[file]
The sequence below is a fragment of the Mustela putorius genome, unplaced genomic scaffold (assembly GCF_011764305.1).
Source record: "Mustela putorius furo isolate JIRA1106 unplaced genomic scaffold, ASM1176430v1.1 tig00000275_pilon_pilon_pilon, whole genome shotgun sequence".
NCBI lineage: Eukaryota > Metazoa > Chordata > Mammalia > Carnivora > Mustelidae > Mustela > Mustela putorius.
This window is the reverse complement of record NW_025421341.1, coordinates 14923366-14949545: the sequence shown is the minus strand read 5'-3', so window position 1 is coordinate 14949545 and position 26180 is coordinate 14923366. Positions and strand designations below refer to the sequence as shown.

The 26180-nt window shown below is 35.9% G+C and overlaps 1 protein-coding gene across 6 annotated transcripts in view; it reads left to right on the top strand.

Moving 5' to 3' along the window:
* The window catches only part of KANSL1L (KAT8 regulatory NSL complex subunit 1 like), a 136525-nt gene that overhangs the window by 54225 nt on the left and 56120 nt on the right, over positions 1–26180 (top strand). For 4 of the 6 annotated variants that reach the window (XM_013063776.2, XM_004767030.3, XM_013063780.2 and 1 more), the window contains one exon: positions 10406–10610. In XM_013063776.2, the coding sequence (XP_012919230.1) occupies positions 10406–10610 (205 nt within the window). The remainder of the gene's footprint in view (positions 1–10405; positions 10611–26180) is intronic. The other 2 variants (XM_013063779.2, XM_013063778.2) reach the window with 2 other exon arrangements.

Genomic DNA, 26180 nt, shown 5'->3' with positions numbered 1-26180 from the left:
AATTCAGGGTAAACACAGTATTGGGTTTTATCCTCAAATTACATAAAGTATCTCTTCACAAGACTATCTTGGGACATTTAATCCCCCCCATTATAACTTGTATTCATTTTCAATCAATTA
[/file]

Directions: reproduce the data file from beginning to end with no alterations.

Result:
The sequence below is a fragment of the Mustela putorius genome, unplaced genomic scaffold (assembly GCF_011764305.1).
Source record: "Mustela putorius furo isolate JIRA1106 unplaced genomic scaffold, ASM1176430v1.1 tig00000275_pilon_pilon_pilon, whole genome shotgun sequence".
NCBI lineage: Eukaryota > Metazoa > Chordata > Mammalia > Carnivora > Mustelidae > Mustela > Mustela putorius.
This window is the reverse complement of record NW_025421341.1, coordinates 14923366-14949545: the sequence shown is the minus strand read 5'-3', so window position 1 is coordinate 14949545 and position 26180 is coordinate 14923366. Positions and strand designations below refer to the sequence as shown.

The 26180-nt window shown below is 35.9% G+C and overlaps 1 protein-coding gene across 6 annotated transcripts in view; it reads left to right on the top strand.

Moving 5' to 3' along the window:
* The window catches only part of KANSL1L (KAT8 regulatory NSL complex subunit 1 like), a 136525-nt gene that overhangs the window by 54225 nt on the left and 56120 nt on the right, over positions 1–26180 (top strand). For 4 of the 6 annotated variants that reach the window (XM_013063776.2, XM_004767030.3, XM_013063780.2 and 1 more), the window contains one exon: positions 10406–10610. In XM_013063776.2, the coding sequence (XP_012919230.1) occupies positions 10406–10610 (205 nt within the window). The remainder of the gene's footprint in view (positions 1–10405; positions 10611–26180) is intronic. The other 2 variants (XM_013063779.2, XM_013063778.2) reach the window with 2 other exon arrangements.

Genomic DNA, 26180 nt, shown 5'->3' with positions numbered 1-26180 from the left:
AATTCAGGGTAAACACAGTATTGGGTTTTATCCTCAAATTACATAAAGTATCTCTTCACAAGACTATCTTGGGACATTTAATCCCCCCCATTATAACTTGTATTCATTTTCAATCAATTA